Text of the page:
1993–2015, Argentina/Brazil/Colombia/Peru, multiple directors, multiple formats, ca 76 min + discussion
Curator Federico Windhausen in person

Federico Windhausen is a film scholar and curator based in Buenos Aires. He has presented film programs at venues such as TIFF Bell Lightbox, the London Film Festival, the San Francisco Cinematheque, UnionDocs, and Anthology Film Archives. In 2014 he led the first Oberhausen Seminar, and in 2016 he curated the International Short Film Festival Oberhausen’s Theme program. His writing has been published in journals such as October, Moving Image Review & Art Journal, and Grey Room. Currently he is editing A Companion to Experimental Cinema and writing a book on Argentine experimental film.

Thursday, February 23

Nathaniel Dorsky: The Dreamer

Still from The Dreamer (Nathaniel Dorsky, 2016). Image courtesy of the artist.

Nathaniel Dorsky, still from The Dreamer, 2016. Image courtesy of the artist.

Since the early 1960s, Nathaniel Dorsky has been making extraordinarily beautiful films that blend a reverence for the sensual world with a deep contemplation of the mysteries beyond. They are “occasions for reflection and meditation on light, landscape, time, and the motions of consciousness,” writes curator Steve Polta. Dorsky’s “photography emphasizes the elemental frisson between solidity and luminosity…while his uniquely developed montage permits a fluid and flowing experience of time.” In this rare Chicago appearance, Dorsky presents four recent films, Summer (2013), Intimations (2015), Autumn (2016), and The Dreamer (2016), each suffused with grace, joy, and mourning for changing seasons and times.

2013–16, USA, 16mm, ca 90 min + discussion
Nathaniel Dorsky in person

Nathaniel Dorsky (b. New York City) is an experimental filmmaker and film editor who has been making films since 1963. His 2003 book Devotional Cinema explores the relation between cinema and the unknowable. Dorsky is the recipient of many awards including a Guggenheim Fellowship, grants from the National Endowment of the Arts, the Rockefeller Foundation, the LEF Foundation, the Foundation for Contemporary Arts, and the California Arts Council. His work has been included for exhibition in the Whitney Museum, New York; MoMA, New York; the Centre Pompidou, Paris; the Tate Modern, London; the Filmoteca Española, Madrid; the Prague Film Archive; the Vienna Film Museum; the Pacific Film Archive, San Francisco; the Harvard Film Archive, Cambridge; and the New York Film Festival. Dorsky has lived in San Francisco since 1971.

Thursday, March 2

Stacey Steers: Edge of Alchemy

Still from Edge of Alchemy (Stacey Steers, 2016). Image courtesy of the artist.

Stacey Steers, still from Edge of Alchemy, 2016. Image courtesy of the artist.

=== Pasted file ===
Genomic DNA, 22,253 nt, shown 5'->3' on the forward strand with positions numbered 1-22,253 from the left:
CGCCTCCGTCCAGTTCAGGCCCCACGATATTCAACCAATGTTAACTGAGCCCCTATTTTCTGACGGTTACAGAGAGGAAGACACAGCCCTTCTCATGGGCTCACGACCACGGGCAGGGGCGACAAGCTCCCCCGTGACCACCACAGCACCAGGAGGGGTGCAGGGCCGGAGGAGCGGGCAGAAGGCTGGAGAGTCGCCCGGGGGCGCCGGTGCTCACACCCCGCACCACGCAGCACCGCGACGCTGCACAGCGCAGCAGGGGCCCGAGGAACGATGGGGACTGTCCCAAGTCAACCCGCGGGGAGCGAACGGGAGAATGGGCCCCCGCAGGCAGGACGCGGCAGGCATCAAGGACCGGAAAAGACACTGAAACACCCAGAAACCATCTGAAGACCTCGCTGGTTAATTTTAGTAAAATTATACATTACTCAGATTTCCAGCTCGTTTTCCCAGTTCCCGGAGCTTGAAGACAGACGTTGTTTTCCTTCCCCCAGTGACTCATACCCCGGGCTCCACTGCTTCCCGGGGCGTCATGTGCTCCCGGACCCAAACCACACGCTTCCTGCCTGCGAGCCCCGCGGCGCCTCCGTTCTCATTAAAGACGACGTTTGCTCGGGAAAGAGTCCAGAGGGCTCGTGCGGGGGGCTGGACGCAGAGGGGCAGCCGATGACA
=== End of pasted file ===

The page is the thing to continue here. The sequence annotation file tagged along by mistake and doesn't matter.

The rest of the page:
Bees swarm, a bat swallows a young woman, and eggs and orbs multiply against backdrops of flora, viscera, and pulsating night skies. Such are the surreal visions of Stacey Steers’ animated films, which she composes by hand from thousands of silent film stills and fragments of 19th-century engravings and illustrations. Over the last decade, she has produced a trio of works on women’s inner lives, meditating on fraught relationships, motherhood, medicine, and death through the images of early film stars Lillian Gish, Mary Pickford, Janet Gaynor, and the unnamed women of Eadweard Muybridge’s proto-cinematic study Human and Animal Locomotion (1887). She presents all three films, Phantom Canyon (2006), Night Hunter (2011), and the latest, Edge of Alchemy (2017), together for the first time.

2006–17, USA, multiple formats, ca 50 min + discussion
Stacey Steers in person

Stacey Steers is known for her process-driven, labor-intensive animated films composed of thousands of handmade works on paper. Steers is a recipient of major grants from the Guggenheim Foundation, Creative Capital, and the American Film Institute. She was the focus of a major retrospective at the 2015 Annecy Festival of Animation, France, and received the Brakhage Vision Award at the 2012 Denver International Film Festival. Steers’ animated short films have screened widely throughout the United States and abroad and have received numerous awards. Her films have been included in the Sundance, Telluride, and Rotterdam film festivals and have screened at the National Gallery of Art, Washington, DC, and MoMA, New York. She lives and works in Boulder, Colorado.

Thursday, March 9

The Passion of Remembrance

Still from The Passion of Remembrance (Isaac Julien and Maureen Blackwood / Sankofa Film and Video, 1986). Image courtesy of the artists and Women Make Movies.

Maureen Blackwood and Isaac Julien/Sankofa Film and Video, still from The Passion of Remembrance, 1986. Image courtesy of Women Make Movies.